Thanksgiving scrapbook: Take pictures throughout the Thanksgiving season and make a scrapbook. Assign older kids photography duties and involve everyone in journaling the memories. Add new pictures every year and make reviewing the scrapbook an annual family tradition.

5. Performance

Thanksgiving skit: Give children several books about the first Thanksgiving. After reading the books, they can work together to create a reenactment of the historical event. Be sure they learn about the Pilgrims, Squanto, and other native people. Provide kids with simple materials and props to make their own costumes. Don’t jump in to direct the skit yourself. Allow them to make the performance their own. Schedule a time on Thanksgiving for their performance. Don’t forget to video the event.

Thanksgiving talent show: Ask children to prepare a performance for a talent show after dinner on Thanksgiving. They could sing, dance, do illusions, recite a poem, tell jokes, or perform a skill they enjoy. Add to the fun by giving a unique award to each child (e.g., most creative, funniest, most musical, etc.).

6. Hospitality

thanksgiving prayer before meal, thanksgiving prayers

Photo credit: ©GettyImages/monkeybusinessimages

Table setting: Teach children how to make a beautiful table setting using your best dishes or special paper plates.

Folded napkins: Research on the internet how to fold cloth napkins. Task children to create a napkin for each guest and place them at each setting.

Table favors: Use the origami turkeys and turkey name cards to decorate the dinner table.

Greeting guests: Teach children how to greet guests and make them feel welcome in your home by providing for their needs. Allow them to take charge of guest hospitality on Thanksgiving.

Flower centerpiece: Purchase a bunch of flowers and ask the children to create a table centerpiece.

7. Service

Serve the family: Deep cleaning is often part of Thanksgiving preparation. Assign an extra chore or two to each child until the house is ready for guests.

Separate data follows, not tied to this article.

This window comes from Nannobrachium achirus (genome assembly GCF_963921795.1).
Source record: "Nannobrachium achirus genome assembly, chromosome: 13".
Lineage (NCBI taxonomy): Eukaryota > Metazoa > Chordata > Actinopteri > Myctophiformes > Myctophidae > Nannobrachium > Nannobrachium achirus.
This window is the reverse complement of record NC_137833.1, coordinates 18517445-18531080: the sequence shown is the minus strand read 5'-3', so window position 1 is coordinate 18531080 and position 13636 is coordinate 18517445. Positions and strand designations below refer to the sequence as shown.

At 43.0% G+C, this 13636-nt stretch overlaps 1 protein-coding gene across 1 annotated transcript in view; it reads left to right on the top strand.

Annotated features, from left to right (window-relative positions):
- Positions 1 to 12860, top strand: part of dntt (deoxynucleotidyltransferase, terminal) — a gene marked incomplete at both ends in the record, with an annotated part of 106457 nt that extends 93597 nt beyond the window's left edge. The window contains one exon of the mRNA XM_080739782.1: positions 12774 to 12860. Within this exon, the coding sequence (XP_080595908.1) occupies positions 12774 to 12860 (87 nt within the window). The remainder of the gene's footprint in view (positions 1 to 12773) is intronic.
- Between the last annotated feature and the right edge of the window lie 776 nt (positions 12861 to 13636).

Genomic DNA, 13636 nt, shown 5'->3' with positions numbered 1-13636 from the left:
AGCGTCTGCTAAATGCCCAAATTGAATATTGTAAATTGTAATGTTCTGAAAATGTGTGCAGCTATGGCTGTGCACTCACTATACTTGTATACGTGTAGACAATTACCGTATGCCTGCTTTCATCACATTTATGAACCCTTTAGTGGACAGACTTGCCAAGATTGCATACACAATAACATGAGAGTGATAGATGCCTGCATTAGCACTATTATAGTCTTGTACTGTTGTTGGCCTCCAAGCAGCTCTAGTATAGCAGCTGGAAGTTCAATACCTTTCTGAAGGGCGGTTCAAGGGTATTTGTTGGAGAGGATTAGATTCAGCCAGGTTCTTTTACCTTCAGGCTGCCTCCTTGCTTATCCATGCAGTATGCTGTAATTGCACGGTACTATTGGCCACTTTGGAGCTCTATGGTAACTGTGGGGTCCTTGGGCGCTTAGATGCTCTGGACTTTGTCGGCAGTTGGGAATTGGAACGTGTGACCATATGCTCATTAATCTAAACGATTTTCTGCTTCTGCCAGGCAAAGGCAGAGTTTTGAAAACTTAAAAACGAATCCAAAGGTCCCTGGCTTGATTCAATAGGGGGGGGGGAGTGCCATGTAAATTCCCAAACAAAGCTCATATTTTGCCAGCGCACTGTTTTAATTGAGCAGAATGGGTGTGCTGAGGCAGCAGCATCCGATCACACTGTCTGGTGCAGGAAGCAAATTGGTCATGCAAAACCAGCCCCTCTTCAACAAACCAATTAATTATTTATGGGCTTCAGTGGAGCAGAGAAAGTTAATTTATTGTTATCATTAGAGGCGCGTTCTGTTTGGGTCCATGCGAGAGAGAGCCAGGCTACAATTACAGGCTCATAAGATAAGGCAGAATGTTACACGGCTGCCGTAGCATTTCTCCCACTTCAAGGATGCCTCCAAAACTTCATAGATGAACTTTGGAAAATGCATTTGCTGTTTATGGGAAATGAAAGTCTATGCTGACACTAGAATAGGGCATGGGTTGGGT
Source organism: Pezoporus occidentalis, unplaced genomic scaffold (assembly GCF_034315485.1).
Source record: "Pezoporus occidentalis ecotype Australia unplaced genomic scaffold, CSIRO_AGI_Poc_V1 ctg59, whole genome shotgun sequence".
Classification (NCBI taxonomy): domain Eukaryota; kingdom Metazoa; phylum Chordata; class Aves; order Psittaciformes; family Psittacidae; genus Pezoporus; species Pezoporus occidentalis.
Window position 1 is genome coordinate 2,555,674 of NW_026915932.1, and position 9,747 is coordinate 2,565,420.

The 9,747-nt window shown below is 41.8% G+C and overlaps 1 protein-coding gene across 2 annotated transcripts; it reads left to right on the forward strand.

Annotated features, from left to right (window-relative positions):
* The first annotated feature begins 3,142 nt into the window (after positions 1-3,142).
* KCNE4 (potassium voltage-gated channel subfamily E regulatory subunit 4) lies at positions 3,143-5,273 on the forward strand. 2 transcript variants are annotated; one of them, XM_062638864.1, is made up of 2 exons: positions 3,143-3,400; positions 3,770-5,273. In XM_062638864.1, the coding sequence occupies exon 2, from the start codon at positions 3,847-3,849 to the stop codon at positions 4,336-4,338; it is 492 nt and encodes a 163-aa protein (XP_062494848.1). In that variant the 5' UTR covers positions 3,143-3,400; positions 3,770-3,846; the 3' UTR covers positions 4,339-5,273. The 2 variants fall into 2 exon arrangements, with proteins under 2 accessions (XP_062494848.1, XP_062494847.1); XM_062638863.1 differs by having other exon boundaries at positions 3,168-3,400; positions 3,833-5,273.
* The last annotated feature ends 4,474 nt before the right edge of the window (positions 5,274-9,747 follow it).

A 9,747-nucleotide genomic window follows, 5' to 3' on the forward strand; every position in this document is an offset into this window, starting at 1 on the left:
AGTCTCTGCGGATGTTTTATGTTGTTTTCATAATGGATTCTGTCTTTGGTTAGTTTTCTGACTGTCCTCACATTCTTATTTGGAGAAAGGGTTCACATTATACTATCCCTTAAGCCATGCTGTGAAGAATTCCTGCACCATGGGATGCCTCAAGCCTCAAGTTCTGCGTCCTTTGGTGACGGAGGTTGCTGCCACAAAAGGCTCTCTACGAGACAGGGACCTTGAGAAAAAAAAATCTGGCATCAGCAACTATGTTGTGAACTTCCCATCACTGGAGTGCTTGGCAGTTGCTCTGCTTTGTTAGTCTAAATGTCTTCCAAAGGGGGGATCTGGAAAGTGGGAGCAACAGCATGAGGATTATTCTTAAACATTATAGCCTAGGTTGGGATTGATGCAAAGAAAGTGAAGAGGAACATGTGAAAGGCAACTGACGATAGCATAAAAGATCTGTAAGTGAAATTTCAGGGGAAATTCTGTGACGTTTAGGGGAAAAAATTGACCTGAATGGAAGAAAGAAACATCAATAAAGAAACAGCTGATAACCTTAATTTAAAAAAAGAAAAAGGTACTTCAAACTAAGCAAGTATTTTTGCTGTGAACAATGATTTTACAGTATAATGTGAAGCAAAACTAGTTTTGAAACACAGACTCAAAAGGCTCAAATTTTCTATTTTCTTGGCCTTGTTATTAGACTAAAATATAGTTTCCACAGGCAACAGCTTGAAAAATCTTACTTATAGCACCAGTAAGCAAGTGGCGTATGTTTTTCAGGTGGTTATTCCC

Serve others: Ask children to think of someone to bless without any expectation of payment in November. Make a pie and deliver a slice to several widows you know. Rake leaves for an elderly neighbor. Offer to babysit for a busy mom. Wash and groom a friend’s dog. The possibilities are endless.

8. Family Time

Audio stories: Listen to Focus on the Family’s Squanto: A Thanksgiving Drama.

Games: Play board games or charades together.

Sports: Start an annual Thanksgiving family football game.

Books: Read aloud books about the origins of Thanksgiving. One of my favorites is Squanto and the Miracle of Thanksgiving by Eric Metaxas.

Scavenger hunt: Create a Thanksgiving/fall-themed scavenger hunt to occupy children on a day off school.

Outdoor time: Encourage plenty of outdoor play to stay unplugged from phones and videos.

9. Prayer

Thanksgiving jar: On Thanksgiving, invite your family and guests to write things they’re thankful for on slips of paper and put them in a jar. Before eating the Thanksgiving feast, spend time in prayer, allowing everyone to choose a paper from the jar and thank God for it.

Thankful board: In the weeks leading up to Thanksgiving, post a dry-erase board or chalkboard in a prominent place where it is accessible to everyone in the family. Encourage all family members to write on the board whenever they feel grateful. Then take time to express thanks to God at mealtime each day. Take a picture of the board at the end of the month and add it to the annual scrapbook.

Choose What Works for Your Family

As you consider adding several of these activities to your annual Thanksgiving celebration, don’t stress yourself by trying to do too much. I’ve included many ideas for kids at Thanksgiving so that each family may find a few that fit their needs.

I pray that you and your children are blessed with Thanksgiving traditions that extend throughout the year and carry forward into the next generation.

Photo credit: ©GettyImages/ Drazen Zigic

Writer Annie YortyAnnie Yorty writes and speaks to encourage others to perceive God’s person, presence, provision, and purpose in the unexpected twists and turns of life. Married to her high school sweetheart and living in Pennsylvania, she mothers a teen, two adult children (one with intellectual disabilities), and a furry beast labradoodle. She has written From Ignorance to Bliss: God’s Heart Revealed through Down SyndromePlease connect with her at http://annieyorty.com/, Facebook, and Instagram.